With any new tech, whether it catches on or fades away after the hype largely depends on whether it’s adopted by influencers. In this case, it’s exciting to see Walmart (and Sam’s Club) embrace blockchain by setting forth a new mandate that requires its produce suppliers to incorporate blockchain into their farm-to-store tracking systems. This story originated from Reuters.

Another large company to begin looking for ways to use the tech is Nestle.

Walmart officials say that a big motivator for this move is the fact that there have been several disease outbreaks in the past few years related to food products, including stories of people dying because of contaminated lettuce. Presumably this secure method of tracking would improve the ability to track origins of produce, pinpoint where issues arise, and prevent unsafe foods from being as wide spread. And in cases where it occurs, it would be easier to track its source and hold suppliers more accountable.

Over 100 companies will be required to use this system, says Walmart VP of Food Safety Frank Yiannas. This should dramatically improve efficiency, since current methods can take up to 7 days at a time and often involve pen and paper, he says. His team established that timeline in a recent test where they attempted to track a shipment of mangoes back to the farm they came from. It was clearly not a quick process.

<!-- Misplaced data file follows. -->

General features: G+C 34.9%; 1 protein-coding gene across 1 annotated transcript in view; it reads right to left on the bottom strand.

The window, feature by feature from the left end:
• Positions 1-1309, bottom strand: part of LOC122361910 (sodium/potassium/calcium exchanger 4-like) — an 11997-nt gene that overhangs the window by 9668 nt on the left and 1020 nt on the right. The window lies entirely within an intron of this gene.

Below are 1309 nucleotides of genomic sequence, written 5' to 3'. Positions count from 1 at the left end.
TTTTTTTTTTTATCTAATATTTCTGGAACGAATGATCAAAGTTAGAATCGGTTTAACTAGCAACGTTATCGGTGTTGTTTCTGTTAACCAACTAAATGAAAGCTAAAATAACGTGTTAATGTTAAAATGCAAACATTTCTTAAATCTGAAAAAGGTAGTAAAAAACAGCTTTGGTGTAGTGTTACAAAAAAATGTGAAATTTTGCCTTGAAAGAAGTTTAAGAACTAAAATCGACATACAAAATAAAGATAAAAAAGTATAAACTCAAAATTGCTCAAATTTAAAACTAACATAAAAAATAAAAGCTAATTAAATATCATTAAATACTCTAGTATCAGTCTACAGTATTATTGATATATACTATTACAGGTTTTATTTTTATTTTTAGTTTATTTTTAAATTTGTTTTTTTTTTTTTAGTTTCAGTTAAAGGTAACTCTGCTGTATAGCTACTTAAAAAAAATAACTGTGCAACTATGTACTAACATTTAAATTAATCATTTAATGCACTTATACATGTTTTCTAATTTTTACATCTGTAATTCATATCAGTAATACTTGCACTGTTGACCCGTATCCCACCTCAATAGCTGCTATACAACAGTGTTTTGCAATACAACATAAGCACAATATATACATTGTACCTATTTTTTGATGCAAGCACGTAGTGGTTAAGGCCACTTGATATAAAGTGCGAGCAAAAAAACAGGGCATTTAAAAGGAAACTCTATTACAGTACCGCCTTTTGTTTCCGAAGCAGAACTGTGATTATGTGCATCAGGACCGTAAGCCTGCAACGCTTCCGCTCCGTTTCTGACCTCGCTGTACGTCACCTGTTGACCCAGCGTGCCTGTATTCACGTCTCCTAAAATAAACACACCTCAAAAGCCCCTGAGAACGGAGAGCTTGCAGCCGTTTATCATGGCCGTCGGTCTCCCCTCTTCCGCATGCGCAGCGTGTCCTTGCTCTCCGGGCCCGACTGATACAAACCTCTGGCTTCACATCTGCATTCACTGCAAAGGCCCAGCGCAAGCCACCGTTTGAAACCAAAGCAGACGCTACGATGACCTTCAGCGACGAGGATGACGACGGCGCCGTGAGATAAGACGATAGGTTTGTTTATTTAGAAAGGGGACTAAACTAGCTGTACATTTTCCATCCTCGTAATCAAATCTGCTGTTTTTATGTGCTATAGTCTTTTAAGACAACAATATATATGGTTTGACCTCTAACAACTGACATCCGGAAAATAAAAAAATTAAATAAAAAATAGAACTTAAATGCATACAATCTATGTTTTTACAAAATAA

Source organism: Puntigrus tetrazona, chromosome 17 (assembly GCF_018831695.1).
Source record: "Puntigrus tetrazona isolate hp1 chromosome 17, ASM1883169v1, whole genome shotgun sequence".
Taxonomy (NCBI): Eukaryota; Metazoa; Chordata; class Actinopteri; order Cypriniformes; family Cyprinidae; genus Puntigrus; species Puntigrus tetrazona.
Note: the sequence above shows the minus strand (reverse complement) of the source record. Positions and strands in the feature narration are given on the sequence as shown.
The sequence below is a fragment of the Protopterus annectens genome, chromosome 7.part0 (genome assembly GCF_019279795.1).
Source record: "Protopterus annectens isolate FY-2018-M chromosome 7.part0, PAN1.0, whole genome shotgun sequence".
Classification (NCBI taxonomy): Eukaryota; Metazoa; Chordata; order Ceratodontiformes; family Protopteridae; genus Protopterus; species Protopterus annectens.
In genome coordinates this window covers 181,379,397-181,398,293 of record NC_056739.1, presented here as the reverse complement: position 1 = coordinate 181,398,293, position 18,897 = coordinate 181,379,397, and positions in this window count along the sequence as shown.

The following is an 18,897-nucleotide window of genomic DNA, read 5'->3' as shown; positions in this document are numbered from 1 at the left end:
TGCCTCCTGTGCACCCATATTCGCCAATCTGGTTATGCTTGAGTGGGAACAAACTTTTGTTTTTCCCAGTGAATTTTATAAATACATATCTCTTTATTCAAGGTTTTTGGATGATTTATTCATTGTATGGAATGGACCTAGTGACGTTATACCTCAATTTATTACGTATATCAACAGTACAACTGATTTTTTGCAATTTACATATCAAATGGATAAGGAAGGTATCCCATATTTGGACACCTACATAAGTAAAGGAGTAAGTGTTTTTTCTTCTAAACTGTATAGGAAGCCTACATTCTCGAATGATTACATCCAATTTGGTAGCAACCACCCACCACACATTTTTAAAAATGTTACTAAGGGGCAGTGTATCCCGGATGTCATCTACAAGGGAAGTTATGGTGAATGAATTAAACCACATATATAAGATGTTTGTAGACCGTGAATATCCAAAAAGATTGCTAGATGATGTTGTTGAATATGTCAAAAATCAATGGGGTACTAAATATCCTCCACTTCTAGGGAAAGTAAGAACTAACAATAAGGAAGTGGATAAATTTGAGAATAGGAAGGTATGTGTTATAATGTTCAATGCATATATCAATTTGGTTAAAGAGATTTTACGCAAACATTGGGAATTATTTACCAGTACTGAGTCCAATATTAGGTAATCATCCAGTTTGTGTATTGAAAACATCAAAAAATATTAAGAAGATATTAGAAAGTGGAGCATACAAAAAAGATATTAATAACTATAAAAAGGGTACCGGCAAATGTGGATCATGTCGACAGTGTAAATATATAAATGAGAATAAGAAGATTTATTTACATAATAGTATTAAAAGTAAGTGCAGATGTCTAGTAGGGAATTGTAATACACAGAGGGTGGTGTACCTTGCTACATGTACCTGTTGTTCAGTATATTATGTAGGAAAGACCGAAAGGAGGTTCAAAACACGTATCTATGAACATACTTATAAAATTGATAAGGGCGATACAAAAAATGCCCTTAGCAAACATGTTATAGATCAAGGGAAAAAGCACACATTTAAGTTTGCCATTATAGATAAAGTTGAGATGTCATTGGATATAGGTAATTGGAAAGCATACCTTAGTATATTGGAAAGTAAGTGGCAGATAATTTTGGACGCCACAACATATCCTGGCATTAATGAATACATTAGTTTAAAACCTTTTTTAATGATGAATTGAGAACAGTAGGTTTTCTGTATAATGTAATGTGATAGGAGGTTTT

What is particularly interesting about this development is that the CDC consulted with Walmart to improve produce tracking so that they too could better manage food-borne illness.

With all the talk a year or so ago about how much power it consumes to create new data in the blockchain, a major player like Walmart making this move should create positive pressure to refine that system. Obviously when it comes to produce shipment tracking by one of the largest retailers in the U.S. there will be a massive amount of data involved. Operating at this scale will require careful planning, and quite likely for the tech to evolve.